Father, Son, & Holy Spirit: Relationships, Roles, & Relevance
by Bruce A. Ware
It's not that I disbelieved the doctrine of the Trinity - it's more that I didn't think I could really understand it, so I just left it there. Besides, so many other doctrines seemed not only more understandable, more grabbable, but also more practiceable. Sanctification - now there's a doctrine we can sink our teeth into.
So often we speak of God being three-in-one and then bow our hearts reverently, realizing how great a mystery this is. And it really is a mystery - but that doesn't mean it's unknowable, just that it's unknowable to its totality. God as Trinity is not something to be taught, confessed, and then shelved next to infra- vs. supra-lapsarianism on the "historical and trivial, but mostly unknowable and unusable" shelf. Thus, it is for people like me that Dr. Bruce Ware (professor of Theology at the Southern Baptist Theological Seminary) wrote this excellent book.
The first chapter constitutes the argument for the existence of such a book; Ware doesn't have to go too far to get the reader convinced that the Trinity is an important, vital topic: "The doctrine of the Trinity is one of the most important distinguishing doctrines of the Christian faith and therefore is deserving of our careful study, passionate embrace, and thoughtful application." Amen. On to the second chapter. (Side note: I was challenged by Ted Donnelly at last May's Banner of Truth conference, who asked us, "Would your sermons be acceptable in a synagogue or Mormon tabernacle?" Application: Sermons that aren't distinctly Trinitarian aren't distinctly Christian.)
Chapter 2 combines a historical and scriptural survey of the development of Trinitarian doctrine. Ware does a great job taking a monumental church history lesson and paring it down to the essentials. In a similar fashion, he surveys Scripture concisely and convinces the reader that, according to Scripture, God is/must be Triune. The importance of this chapter is immediately apparent to anyone who's ever spoken at length with Jehovah's Witnesses or Mormons - how well we can defend this doctrine from Scripture may well dictate how well we can evangelize to those groups.
Chapter 3-5 deal in turn with the wonder of God the Father, God the Son, and God the Spirit in their distinct roles and relationships within the Trinity. Each chapter begins with a version of summarizing Trinitarian doctrine: "...there is one and only one God, eternally existing and fully expressed in three Persons, the Father, the Son, and the Holy Spirit. Each member of the Godhead is equally God, each is eternally God, and each is fully God - not three gods, but three Persons of the one Godhead. Each Person is equal in essence as each possesses fully the identically same, eternal divine nature, yet each is also an eternal and distinct personal expression of the one undivided divine nature." While this is a mouthful, it is a great summary of what the church has believed and taught and clung to ever since the Council of Nicea (325 A.D.).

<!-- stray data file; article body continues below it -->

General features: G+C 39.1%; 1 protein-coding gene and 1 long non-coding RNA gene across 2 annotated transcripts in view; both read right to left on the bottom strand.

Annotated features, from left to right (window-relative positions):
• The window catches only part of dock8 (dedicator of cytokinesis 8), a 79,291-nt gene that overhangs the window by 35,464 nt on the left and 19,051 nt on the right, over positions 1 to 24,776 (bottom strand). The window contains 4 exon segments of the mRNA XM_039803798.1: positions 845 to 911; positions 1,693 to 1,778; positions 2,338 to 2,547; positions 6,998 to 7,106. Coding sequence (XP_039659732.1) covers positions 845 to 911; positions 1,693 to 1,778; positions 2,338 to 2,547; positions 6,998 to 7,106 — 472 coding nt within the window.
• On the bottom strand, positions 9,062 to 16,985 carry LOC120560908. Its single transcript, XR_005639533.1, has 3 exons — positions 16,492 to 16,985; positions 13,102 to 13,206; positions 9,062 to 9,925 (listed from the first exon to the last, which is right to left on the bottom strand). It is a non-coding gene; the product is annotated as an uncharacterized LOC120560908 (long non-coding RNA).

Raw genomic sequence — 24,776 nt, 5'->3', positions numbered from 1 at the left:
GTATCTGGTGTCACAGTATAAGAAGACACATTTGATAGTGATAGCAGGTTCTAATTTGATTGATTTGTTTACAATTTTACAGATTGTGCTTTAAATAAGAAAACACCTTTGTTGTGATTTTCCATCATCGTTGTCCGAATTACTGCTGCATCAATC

These three chapters reveal the distinctions Scripture gives to the Father, Son & Spirit. I.e., the Father as supreme, the Son's eternal submission to the Father, the Spirit's mission to glorify the Father by glorifying the Son, etc. It's hard to put into a review how powerful these simple chapters are. To have a teacher and a lover of Scripture clearly line out for us good teaching on the Trinity was to my heart the heartiest meal on the coldest day. Each chapter ended with some hints at applying these truths to our lives/families/churches.
The final chapter took some of those applications and teased them out even more. Earthly fathers modeling the loving authority of the Father in heaven, wives (and all under others' authority) modeling the loving submission of Jesus, finding delight in the varying roles and gifts and structures of the church, making sure our prayers are Trinitarian (as opposed to Unitarian). Each of these points of application was well-said, and each could be a wellspring from which to draw much more.
Father, Son, & Holy Spirit is an excellent survey and introduction to Trinitarian doctrine. I recommend it with great enthusiasm!
p.s. - because Ware is a Baptist, it doesn't surprise me that he left out mention of how the ideas of covenant and Trinity work together (the covenant of redemption being an activity of the Trinity before the creation of the world). Something for another day, I suppose.
The sermon on money from Sunday night (it takes a little while to get started because we had some mic troubles):
mp3 (sermon audio - smaller)
p.s. - I resisted the temptation to quote Pink Floyd's "money", mostly because it has some vulgarity in it...but it remains a pretty good critique of a money-hungry culture.